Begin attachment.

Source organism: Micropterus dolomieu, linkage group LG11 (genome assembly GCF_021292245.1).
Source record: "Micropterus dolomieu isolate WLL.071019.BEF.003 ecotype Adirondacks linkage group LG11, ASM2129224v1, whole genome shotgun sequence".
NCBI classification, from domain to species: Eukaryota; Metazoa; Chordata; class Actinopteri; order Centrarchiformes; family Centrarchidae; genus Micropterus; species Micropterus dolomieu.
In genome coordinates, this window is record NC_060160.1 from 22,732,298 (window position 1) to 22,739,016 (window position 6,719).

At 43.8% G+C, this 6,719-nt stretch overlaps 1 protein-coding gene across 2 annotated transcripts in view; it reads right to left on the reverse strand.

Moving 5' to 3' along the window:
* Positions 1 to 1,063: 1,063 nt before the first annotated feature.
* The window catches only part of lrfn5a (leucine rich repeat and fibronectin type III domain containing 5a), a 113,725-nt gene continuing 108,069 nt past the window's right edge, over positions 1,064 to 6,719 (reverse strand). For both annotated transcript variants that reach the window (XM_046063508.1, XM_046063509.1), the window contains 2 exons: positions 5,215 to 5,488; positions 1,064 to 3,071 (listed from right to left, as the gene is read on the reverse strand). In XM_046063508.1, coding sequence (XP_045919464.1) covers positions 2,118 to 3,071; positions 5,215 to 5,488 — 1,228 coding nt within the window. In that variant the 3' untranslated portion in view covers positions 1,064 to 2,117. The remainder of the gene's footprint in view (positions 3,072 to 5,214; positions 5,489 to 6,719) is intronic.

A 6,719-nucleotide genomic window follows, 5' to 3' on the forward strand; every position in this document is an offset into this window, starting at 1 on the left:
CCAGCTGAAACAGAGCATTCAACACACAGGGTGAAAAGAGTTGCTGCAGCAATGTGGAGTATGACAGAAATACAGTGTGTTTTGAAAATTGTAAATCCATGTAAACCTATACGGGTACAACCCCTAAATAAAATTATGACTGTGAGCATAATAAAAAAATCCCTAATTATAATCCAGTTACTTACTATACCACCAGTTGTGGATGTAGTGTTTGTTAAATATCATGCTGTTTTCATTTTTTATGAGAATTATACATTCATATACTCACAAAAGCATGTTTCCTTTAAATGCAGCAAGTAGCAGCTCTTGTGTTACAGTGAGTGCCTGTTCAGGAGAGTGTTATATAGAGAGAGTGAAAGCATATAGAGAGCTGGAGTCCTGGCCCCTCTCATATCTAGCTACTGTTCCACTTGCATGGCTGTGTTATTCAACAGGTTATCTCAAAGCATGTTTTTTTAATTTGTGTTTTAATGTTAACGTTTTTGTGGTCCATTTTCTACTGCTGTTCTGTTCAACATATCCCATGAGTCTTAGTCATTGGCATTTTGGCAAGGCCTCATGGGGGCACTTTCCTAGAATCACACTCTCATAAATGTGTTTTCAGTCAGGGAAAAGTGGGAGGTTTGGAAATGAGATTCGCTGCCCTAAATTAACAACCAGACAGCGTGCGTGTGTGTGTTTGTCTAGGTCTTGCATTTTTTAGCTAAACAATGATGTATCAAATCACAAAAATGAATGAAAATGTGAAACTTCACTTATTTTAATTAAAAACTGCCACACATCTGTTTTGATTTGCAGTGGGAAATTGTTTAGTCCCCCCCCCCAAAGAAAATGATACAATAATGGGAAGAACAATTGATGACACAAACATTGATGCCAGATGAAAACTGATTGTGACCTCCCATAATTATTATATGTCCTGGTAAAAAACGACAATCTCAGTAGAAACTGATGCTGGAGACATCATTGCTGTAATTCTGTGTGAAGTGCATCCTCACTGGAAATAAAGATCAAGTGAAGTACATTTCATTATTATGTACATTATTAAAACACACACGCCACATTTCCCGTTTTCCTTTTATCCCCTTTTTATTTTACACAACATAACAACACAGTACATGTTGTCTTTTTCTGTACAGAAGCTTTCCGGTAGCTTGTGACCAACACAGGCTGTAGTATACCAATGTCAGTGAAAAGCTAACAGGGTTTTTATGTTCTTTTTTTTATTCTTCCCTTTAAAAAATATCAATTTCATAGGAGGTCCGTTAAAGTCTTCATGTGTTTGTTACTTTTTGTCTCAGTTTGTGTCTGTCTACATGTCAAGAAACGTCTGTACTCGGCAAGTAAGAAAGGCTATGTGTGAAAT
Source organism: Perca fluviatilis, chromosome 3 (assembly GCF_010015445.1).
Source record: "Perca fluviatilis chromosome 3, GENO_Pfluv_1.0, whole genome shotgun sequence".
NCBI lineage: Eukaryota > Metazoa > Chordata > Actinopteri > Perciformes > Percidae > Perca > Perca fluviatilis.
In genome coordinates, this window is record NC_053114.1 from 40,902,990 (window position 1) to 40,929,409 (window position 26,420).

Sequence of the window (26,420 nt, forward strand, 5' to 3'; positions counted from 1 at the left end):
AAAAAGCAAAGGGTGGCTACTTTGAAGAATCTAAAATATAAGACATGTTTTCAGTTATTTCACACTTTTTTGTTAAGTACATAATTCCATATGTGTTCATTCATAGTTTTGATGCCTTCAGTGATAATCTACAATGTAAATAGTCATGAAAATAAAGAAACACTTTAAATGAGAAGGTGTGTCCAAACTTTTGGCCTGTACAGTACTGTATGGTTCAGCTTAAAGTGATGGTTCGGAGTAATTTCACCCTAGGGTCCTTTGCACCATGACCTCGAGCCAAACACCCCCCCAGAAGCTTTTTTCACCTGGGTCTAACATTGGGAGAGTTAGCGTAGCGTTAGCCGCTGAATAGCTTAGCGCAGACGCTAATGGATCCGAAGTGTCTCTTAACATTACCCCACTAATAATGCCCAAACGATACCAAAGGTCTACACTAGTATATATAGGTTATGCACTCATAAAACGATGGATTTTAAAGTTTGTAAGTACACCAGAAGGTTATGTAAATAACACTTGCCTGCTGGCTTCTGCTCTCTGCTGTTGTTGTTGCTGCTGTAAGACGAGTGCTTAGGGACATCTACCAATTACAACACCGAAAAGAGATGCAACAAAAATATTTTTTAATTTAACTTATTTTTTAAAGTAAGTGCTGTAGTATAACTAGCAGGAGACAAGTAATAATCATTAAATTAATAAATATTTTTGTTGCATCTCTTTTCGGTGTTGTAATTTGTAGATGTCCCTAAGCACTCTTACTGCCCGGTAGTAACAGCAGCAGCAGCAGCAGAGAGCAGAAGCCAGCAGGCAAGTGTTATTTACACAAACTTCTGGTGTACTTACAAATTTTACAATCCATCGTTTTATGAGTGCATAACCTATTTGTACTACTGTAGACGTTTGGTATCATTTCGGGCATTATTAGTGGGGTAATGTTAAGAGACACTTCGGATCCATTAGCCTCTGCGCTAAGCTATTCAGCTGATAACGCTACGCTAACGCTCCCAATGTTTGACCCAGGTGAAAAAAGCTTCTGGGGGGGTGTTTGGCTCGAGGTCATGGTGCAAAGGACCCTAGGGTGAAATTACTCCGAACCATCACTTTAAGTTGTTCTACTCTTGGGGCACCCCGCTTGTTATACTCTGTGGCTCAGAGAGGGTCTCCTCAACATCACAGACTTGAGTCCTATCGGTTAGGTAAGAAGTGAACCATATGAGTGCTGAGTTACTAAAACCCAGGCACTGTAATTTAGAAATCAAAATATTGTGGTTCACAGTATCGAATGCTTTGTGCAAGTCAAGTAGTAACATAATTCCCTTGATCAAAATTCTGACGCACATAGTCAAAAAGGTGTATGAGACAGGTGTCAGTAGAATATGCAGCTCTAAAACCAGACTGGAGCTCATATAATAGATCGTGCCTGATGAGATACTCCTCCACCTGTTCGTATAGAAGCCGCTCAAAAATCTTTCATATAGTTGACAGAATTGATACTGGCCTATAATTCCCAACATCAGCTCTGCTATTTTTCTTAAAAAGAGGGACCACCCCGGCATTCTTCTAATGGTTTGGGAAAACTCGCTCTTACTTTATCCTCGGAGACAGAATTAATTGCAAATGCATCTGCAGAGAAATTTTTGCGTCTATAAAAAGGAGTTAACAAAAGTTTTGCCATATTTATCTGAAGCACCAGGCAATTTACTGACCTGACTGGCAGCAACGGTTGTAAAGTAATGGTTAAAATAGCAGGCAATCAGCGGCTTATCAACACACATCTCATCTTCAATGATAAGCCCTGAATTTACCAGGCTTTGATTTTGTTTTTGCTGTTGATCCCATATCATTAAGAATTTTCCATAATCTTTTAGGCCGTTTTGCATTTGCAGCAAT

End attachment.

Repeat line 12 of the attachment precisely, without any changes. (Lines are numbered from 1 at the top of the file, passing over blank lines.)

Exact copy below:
Source record: "Perca fluviatilis chromosome 3, GENO_Pfluv_1.0, whole genome shotgun sequence".